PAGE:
Ron Thule, the astronomer, stood in the lock gate and looked down across the sweep of gently rolling land. Slowly, he breathed in the strange, tangy odors of this planet.

There was something of a vast triumph in his eyes, and something of sorrow. They had been here now scarcely five hours, and the sun was still low in the east, rising slowly. Out beyond, above the western horizon, a pale ghost of the strange twin world of this planet, less than a third of a million miles distant, seemed a faint, luminous cloud in the deep, serene blue of the sky.

It was triumph, for six long years of travel, at a speed close to that of light, lay behind them; three and a half light years distant was Pareeth, and the crowding people who had built and launched the mighty two-thousand-five-hundred foot, interstellar cruiser that had brought this little band of one hundred. Launched in hope and striving, seeking a new sun with new planets, new worlds to colonize. More than that, even, for this new-found planet was a steppingstone to other infinities beyond. Ten years of unbroken travel was the maximum any ship they could build would endure. They had found a planet, in fact, nine planets. Now, the range they might explore for new worlds was extended by four light years.

And there was sorrow there, too, for there was a race here now. Ron Thule turned his eyes toward the little clustering village nestled in the swale of the hills, a village of simple, rounded domes of some opalescent, glassy material. A score of them straggled irregularly among the mighty, deep-green trees that shaded them from the morning sun, twenty-foot domes of pearl and rose and blue. The deep green of the trees and the soft green of the moss-like grass that covered all the low, rounded hills gave it a certain beauty; the sparkling colors of the little gardens about the domes added color and further beauty. It was a lovely spot, a spot where space-wearied, interstellar wanderers might rest in delight. A village, indeed, where any one might rest in ease and enjoyment, after long, long labors.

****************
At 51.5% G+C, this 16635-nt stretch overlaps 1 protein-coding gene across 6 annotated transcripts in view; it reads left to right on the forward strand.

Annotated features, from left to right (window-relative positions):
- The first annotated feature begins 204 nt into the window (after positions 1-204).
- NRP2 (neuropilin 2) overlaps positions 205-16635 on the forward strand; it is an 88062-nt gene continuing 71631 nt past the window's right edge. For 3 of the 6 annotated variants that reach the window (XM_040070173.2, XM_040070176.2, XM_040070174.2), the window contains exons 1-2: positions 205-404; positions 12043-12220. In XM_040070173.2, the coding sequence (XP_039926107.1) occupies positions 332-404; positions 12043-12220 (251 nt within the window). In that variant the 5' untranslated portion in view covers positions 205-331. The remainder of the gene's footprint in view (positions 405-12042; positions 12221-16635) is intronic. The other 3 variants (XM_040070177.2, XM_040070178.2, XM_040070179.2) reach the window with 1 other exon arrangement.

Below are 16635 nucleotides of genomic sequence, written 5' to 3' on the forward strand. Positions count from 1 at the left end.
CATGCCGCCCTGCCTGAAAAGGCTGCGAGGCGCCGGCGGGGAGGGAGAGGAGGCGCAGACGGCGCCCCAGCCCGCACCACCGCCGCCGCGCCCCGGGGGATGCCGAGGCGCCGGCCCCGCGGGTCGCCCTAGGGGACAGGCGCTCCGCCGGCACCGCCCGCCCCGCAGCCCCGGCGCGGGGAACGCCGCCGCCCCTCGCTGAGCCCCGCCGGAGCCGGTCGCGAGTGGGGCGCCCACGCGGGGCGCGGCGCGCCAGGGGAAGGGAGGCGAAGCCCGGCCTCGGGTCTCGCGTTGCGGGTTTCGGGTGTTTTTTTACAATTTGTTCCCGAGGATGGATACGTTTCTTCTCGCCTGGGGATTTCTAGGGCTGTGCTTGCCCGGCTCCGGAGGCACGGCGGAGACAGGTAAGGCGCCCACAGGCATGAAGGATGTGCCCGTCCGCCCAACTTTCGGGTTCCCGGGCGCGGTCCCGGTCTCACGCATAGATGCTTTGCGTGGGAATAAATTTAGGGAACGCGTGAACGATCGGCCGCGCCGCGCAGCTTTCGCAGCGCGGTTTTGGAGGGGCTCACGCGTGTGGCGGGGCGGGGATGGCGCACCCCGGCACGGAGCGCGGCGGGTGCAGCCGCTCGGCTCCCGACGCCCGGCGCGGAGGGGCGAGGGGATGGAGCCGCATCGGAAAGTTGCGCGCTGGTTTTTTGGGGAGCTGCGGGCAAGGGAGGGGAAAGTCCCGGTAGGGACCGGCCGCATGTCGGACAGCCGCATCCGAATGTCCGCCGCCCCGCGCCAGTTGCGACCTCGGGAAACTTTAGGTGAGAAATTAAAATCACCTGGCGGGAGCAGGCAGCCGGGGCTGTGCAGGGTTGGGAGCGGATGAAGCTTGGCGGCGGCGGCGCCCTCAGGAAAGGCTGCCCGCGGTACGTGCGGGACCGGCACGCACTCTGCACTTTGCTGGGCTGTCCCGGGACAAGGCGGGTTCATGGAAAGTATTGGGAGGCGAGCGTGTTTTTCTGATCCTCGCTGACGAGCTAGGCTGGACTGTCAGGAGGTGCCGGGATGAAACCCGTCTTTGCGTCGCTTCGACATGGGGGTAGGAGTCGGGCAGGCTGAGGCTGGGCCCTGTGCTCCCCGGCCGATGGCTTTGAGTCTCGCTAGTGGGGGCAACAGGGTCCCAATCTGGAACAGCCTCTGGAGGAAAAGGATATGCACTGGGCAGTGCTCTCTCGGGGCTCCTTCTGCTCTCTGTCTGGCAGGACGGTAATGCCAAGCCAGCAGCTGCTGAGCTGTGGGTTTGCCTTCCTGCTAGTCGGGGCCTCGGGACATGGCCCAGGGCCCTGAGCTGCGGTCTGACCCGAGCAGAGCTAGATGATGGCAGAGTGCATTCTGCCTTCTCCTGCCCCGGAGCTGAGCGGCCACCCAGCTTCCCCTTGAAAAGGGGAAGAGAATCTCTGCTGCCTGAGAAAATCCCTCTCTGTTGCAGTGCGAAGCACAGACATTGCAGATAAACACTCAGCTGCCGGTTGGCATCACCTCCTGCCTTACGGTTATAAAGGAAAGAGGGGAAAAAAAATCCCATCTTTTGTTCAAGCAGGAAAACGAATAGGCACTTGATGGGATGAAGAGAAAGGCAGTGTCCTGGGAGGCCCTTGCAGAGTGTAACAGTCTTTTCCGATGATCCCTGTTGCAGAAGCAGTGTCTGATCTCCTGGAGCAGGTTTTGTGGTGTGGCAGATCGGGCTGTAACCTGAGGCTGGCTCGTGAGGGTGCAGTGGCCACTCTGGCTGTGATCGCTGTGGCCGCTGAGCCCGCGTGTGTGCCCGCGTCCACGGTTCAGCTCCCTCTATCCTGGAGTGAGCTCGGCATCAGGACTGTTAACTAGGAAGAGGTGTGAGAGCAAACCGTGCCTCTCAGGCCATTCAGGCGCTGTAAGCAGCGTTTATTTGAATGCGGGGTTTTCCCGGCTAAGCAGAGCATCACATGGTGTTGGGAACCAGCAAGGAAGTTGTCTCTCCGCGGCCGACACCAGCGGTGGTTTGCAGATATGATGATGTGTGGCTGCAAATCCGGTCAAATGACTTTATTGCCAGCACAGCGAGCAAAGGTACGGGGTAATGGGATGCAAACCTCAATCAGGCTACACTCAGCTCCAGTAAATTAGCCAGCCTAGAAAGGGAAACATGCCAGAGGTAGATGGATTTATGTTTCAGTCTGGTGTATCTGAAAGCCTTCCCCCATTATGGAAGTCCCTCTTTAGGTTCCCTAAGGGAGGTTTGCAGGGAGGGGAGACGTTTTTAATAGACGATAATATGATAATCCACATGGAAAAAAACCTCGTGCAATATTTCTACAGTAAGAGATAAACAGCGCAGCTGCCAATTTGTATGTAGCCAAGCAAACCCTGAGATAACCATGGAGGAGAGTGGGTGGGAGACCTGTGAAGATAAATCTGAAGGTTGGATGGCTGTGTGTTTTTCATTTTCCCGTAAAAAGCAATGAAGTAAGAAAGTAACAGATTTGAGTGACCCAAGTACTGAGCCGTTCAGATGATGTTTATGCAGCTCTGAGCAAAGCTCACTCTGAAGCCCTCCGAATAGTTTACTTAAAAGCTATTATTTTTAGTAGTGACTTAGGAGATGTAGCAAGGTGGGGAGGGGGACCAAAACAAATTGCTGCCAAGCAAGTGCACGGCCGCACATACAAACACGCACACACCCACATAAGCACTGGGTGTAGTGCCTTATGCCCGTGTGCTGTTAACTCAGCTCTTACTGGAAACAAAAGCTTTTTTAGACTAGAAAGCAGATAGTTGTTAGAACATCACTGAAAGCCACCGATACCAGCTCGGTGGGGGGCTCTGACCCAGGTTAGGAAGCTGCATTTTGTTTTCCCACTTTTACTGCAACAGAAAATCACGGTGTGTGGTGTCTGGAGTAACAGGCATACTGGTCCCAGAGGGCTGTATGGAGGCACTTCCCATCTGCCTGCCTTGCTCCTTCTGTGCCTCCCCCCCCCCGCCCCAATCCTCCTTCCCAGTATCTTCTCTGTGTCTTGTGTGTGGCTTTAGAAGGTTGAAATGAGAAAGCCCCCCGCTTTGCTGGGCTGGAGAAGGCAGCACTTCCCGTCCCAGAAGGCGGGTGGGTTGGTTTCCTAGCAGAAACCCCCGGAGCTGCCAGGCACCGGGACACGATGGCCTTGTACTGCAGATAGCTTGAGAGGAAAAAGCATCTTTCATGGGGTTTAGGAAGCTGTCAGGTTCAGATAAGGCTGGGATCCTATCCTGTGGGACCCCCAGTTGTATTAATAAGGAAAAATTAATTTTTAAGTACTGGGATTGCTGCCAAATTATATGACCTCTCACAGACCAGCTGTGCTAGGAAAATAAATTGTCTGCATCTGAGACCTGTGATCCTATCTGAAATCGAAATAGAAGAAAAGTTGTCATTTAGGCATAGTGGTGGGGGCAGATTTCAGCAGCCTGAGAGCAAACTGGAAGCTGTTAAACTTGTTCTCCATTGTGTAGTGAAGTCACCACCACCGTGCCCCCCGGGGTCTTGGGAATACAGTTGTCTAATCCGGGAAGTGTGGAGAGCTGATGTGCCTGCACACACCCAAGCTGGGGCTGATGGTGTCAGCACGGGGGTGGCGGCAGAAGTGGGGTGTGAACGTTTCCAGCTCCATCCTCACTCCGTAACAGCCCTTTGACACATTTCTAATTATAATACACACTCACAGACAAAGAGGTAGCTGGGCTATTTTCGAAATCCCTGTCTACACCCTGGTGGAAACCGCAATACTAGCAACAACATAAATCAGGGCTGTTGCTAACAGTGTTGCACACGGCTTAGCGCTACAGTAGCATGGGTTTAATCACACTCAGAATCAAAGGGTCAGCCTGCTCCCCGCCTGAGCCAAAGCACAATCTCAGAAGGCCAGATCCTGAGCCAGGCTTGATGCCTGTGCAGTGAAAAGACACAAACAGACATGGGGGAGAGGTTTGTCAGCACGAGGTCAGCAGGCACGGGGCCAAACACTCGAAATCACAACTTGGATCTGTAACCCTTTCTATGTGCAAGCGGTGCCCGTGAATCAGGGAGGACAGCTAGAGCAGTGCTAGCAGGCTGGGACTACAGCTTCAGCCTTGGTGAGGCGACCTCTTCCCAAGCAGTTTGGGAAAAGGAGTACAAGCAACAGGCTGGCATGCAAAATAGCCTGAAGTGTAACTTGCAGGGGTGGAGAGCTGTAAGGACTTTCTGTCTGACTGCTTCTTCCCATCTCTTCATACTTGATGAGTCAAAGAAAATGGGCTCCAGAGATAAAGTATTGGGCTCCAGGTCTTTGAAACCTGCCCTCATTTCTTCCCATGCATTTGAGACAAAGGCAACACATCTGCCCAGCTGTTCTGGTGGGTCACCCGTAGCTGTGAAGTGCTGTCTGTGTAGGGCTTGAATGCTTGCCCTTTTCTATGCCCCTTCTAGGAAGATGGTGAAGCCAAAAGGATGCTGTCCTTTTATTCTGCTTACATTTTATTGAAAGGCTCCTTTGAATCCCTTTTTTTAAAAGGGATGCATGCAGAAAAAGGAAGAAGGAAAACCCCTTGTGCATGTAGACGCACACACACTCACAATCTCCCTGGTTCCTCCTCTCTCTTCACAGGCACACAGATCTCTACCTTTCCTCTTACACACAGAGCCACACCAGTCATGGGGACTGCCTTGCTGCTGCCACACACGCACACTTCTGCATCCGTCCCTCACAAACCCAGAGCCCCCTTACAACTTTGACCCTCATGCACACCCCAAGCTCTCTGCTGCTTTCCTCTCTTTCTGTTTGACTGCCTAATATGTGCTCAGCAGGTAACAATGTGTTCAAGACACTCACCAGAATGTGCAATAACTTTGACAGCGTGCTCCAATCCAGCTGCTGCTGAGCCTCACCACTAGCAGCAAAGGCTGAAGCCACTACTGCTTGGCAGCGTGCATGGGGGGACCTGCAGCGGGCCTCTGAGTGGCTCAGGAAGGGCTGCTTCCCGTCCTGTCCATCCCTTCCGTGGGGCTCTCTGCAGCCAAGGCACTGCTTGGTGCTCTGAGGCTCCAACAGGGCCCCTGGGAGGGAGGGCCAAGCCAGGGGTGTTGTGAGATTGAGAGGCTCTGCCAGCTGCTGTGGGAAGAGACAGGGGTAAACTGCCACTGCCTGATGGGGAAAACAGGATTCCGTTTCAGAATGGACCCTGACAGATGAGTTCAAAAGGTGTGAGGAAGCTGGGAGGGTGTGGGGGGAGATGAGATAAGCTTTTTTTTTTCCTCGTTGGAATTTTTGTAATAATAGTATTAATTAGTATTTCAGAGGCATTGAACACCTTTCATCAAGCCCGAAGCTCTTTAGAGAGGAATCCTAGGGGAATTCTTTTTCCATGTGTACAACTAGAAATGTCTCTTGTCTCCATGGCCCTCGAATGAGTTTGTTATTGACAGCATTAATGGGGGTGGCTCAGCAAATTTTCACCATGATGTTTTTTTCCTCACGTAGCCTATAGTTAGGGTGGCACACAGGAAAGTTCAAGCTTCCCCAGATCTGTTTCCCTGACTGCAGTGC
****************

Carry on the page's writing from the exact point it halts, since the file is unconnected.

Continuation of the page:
Such it was. There was a race on this planet the men of Pareeth had found after six long years of space, six years of purring, humming atomic engines and echoing gray, steel fabric that carried and protected them. Harsh utility of giant girders and rubbery flooring, the snoring drone of forty quadrillion horse power of atomic engines. It was replaced now by the soft coolness of the grassy land; the curving steel of the girders gave way to the brown of arching trees; the stern ceiling of steel plates gave way to the vast, blue arch of a planet’s atmosphere. Sounds died away in infinitudes where there was no steel to echo them back; the unending drone of the mighty engines had become breezes stirring, rustling leaves — an invitation to rest.

The race that lived here had long since found it such, it seemed. Ron Thule looked across the little village of domes to the largest of them, perhaps thirty feet across. Commander Shor Nun was there with his archaeologist and anthropologist — and a half score men of this planet. Rhth, they called it.

The conference was breaking up now. Shor Nun appeared, tail and powerful, his muscular figure in trim Interstellar Expedition uniform of utilitarian, silvery gray. Behind him came the other two in uniform — young, powerful men of Pareeth, selected for this expedition because of physical and mental perfection, as was every man of them.

Then came Seun, the man of Rhth. He was taller, slimmer, an almost willowy fire. His lean body was clothed in an elastic, close-fitting suit of golden stuff, while over his shoulders a glowing, magnificently shimmering cape of rich blue was thrown. Five more of these men came out, each in a golden suit, but the draped capes glowed in deep reds, and rich greens, blues and violets. They walked leisurely beside the men of Pareeth. An unconscious force made those trimly uniformed men walk in step between the great, arching trees.

THEY CAME NEAR, and Shor Nun called out, "Is the expedition ready?”

From the forward lock, Toth Mour replied, "Aye, commander. Twenty-two men. What do these people say?"

Shor Nun shook his head slightly. "That we may look as we wish. The city is deserted. I cannot understand them. What arrangements have you made?"

"The men you mentioned are coming. Each head of department, save Ron Thule. There will be no work for the astronomer."

"I will come, Shor Nun," called out the astronomer, softly. "I can sketch; I would be interested."

"Well enough, as you like. Toth Mour, call the men into formation; we will start at once. The day varies in length, but is some thirteen hours long at this season, I am told."

Ron Thule leaped down to the soft turf and walked over toward the group. Seun looked at him slowly and smiled. The man of Rhth looked taller from this distance, nearly six and a third feet in height. His face was tanned to a golden color that came near to matching the gold of his clothing. His eyes were blue and very deep. They seemed uncertain — a little puzzled, curious about these men, anxious about the vast, gray bulk that had settled like a grim shadow over the low hill. Half a mile in length, four hundred feet in diameter, it loomed nearly as large as the age-old, eroded hills it had berthed on. He ran a slim-fingered hand through the glinting golden hair that curled in unruly locks above a broad, smooth brow.